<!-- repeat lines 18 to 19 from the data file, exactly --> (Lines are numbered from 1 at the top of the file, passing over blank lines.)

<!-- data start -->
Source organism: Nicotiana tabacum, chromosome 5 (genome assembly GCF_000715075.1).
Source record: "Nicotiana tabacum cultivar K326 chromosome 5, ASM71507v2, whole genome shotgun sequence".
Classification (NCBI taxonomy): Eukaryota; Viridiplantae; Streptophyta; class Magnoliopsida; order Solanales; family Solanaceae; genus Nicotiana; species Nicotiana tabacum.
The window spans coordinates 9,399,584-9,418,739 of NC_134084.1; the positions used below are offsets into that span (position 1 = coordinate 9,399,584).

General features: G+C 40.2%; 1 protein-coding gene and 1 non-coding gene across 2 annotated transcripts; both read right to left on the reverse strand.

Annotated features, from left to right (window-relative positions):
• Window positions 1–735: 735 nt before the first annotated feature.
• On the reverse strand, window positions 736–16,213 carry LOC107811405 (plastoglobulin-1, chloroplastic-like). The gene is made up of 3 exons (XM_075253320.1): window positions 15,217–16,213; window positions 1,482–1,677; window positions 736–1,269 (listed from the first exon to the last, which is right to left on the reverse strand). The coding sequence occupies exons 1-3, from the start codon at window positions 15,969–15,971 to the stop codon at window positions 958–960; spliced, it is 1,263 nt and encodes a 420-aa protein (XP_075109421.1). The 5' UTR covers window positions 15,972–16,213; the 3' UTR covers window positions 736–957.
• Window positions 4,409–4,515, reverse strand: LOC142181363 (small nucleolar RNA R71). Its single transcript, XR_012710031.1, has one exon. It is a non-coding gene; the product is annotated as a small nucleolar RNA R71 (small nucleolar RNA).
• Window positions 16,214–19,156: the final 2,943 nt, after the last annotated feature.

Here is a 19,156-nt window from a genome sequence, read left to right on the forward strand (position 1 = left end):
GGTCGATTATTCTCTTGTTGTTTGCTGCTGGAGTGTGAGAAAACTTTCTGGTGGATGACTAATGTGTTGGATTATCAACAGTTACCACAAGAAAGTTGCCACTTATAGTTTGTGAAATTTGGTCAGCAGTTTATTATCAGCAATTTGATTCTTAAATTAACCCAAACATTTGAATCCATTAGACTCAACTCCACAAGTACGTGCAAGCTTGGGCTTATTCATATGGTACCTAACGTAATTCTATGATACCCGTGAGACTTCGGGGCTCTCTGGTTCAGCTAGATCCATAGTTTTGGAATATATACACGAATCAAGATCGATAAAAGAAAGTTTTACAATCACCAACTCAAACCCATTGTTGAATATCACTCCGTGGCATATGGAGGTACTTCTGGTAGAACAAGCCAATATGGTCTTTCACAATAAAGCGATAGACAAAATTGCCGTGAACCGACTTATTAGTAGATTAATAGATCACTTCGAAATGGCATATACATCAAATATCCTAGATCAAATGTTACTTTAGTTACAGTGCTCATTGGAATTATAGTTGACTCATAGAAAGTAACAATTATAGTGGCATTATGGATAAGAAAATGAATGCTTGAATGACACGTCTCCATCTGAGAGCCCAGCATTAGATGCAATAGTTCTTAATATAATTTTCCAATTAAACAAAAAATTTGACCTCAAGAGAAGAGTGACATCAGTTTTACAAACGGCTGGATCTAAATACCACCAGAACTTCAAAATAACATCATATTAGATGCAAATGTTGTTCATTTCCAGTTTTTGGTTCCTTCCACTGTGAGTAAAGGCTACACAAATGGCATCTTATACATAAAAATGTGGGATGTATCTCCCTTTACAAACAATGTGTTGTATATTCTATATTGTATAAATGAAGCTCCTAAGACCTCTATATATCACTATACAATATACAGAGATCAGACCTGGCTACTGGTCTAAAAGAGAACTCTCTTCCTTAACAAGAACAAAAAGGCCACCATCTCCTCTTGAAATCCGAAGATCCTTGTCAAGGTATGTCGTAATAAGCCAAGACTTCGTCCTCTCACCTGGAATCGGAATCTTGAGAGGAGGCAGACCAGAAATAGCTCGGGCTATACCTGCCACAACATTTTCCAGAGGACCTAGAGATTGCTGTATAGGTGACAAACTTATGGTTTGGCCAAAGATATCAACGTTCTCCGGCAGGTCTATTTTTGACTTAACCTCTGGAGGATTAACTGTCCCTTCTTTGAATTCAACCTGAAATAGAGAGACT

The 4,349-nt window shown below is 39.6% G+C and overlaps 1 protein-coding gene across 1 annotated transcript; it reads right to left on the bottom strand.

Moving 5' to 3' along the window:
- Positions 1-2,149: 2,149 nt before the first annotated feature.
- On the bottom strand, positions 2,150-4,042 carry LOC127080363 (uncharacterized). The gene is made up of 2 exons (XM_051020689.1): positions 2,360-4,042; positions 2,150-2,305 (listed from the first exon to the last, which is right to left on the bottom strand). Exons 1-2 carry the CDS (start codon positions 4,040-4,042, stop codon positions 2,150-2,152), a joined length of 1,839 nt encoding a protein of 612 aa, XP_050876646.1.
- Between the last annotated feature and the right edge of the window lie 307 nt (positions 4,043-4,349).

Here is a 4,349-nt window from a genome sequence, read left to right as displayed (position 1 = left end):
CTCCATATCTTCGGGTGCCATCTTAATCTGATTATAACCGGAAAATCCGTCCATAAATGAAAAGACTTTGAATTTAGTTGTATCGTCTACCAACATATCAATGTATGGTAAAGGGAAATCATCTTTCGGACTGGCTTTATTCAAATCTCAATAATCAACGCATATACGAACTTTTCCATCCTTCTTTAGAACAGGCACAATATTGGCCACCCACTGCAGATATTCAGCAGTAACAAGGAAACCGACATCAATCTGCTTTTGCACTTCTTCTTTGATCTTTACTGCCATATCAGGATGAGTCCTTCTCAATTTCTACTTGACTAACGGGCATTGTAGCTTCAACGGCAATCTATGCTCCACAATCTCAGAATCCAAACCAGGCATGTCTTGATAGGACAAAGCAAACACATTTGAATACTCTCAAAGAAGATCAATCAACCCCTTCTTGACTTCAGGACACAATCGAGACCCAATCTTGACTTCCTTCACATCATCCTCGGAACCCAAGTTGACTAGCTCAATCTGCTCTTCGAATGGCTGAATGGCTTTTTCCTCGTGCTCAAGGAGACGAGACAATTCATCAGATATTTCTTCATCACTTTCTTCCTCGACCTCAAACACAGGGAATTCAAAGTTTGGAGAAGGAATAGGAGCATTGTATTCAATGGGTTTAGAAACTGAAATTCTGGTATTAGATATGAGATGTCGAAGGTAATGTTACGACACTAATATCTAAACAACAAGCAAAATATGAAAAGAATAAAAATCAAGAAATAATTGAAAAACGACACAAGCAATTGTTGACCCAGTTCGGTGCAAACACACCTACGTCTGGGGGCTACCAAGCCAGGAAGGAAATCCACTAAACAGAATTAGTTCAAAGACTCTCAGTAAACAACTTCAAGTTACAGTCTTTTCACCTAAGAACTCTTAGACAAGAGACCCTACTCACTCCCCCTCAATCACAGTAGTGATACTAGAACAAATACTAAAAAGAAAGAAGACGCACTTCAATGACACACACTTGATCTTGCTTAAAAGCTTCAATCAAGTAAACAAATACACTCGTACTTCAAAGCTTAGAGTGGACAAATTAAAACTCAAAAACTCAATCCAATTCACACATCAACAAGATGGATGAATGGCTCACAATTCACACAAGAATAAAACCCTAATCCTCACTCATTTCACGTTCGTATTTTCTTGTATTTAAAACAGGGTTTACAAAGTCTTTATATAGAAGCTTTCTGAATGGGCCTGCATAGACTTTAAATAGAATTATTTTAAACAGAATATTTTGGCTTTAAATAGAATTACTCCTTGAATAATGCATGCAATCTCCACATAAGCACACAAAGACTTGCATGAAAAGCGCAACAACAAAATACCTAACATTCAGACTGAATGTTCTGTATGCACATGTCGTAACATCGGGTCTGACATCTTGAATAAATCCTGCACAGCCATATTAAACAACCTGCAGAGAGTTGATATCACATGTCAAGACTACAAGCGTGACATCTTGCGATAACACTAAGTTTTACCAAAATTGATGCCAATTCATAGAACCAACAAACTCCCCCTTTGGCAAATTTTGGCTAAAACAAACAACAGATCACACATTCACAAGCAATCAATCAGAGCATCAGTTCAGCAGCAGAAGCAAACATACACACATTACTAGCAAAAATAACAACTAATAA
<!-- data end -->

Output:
Here is a 4,349-nt window from a genome sequence, read left to right as displayed (position 1 = left end):
CTCCATATCTTCGGGTGCCATCTTAATCTGATTATAACCGGAAAATCCGTCCATAAATGAAAAGACTTTGAATTTAGTTGTATCGTCTACCAACATATCAATGTATGGTAAAGGGAAATCATCTTTCGGACTGGCTTTATTCAAATCTCAATAATCAACGCATATACGAACTTTTCCATCCTTCTTTAGAACAGGCACAATATTGGCCACCCACTGCAGATATTCAGCAGTAACAAGGAAACCGACATCAATCTGCTTTTGCACTTCTTCTTTGATCTTTACTGCCATATCAGGATGAGTCCTTCTCAATTTCTACTTGACTAACGGGCATTGTAGCTTCAACGGCAATCTATGCTCCACAATCTCAGAATCCAAACCAGGCATGTCTTGATAGGACAAAGCAAACACATTTGAATACTCTCAAAGAAGATCAATCAACCCCTTCTTGACTTCAGGACACAATCGAGACCCAATCTTGACTTCCTTCACATCATCCTCGGAACCCAAGTTGACTAGCTCAATCTGCTCTTCGAATGGCTGAATGGCTTTTTCCTCGTGCTCAAGGAGACGAGACAATTCATCAGATATTTCTTCATCACTTTCTTCCTCGACCTCAAACACAGGGAATTCAAAGTTTGGAGAAGGAATAGGAGCATTGTATTCAATGGGTTTAGAAACTGAAATTCTGGTATTAGATATGAGATGTCGAAGGTAATGTTACGACACTAATATCTAAACAACAAGCAAAATATGAAAAGAATAAAAATCAAGAAATAATTGAAAAACGACACAAGCAATTGTTGACCCAGTTCGGTGCAAACACACCTACGTCTGGGGGCTACCAAGCCAGGAAGGAAATCCACTAAACAGAATTAGTTCAAAGACTCTCAGTAAACAACTTCAAGTTACAGTCTTTTCACCTAAGAACTCTTAGACAAGAGACCCTACTCACTCCCCCTCAATCACAGTAGTGATACTAGAACAAATACTAAAAAGAAAGAAGACGCACTTCAATGACACACACTTGATCTTGCTTAAAAGCTTCAATCAAGTAAACAAATACACTCGTACTTCAAAGCTTAGAGTGGACAAATTAAAACTCAAAAACTCAATCCAATTCACACATCAACAAGATGGATGAATGGCTCACAATTCACACAAGAATAAAACCCTAATCCTCACTCATTTCACGTTCGTATTTTCTTGTATTTAAAACAGGGTTTACAAAGTCTTTATATAGAAGCTTTCTGAATGGGCCTGCATAGACTTTAAATAGAATTATTTTAAACAGAATATTTTGGCTTTAAATAGAATTACTCCTTGAATAATGCATGCAATCTCCACATAAGCACACAAAGACTTGCATGAAAAGCGCAACAACAAAATACCTAACATTCAGACTGAATGTTCTGTATGCACATGTCGTAACATCGGGTCTGACATCTTGAATAAATCCTGCACAGCCATATTAAACAACCTGCAGAGAGTTGATATCACATGTCAAGACTACAAGCGTGACATCTTGCGATAACACTAAGTTTTACCAAAATTGATGCCAATTCATAGAACCAACAAACTCCCCCTTTGGCAAATTTTGGCTAAAACAAACAACAGATCACACATTCACAAGCAATCAATCAGAGCATCAGTTCAGCAGCAGAAGCAAACATACACACATTACTAGCAAAAATAACAACTAATAA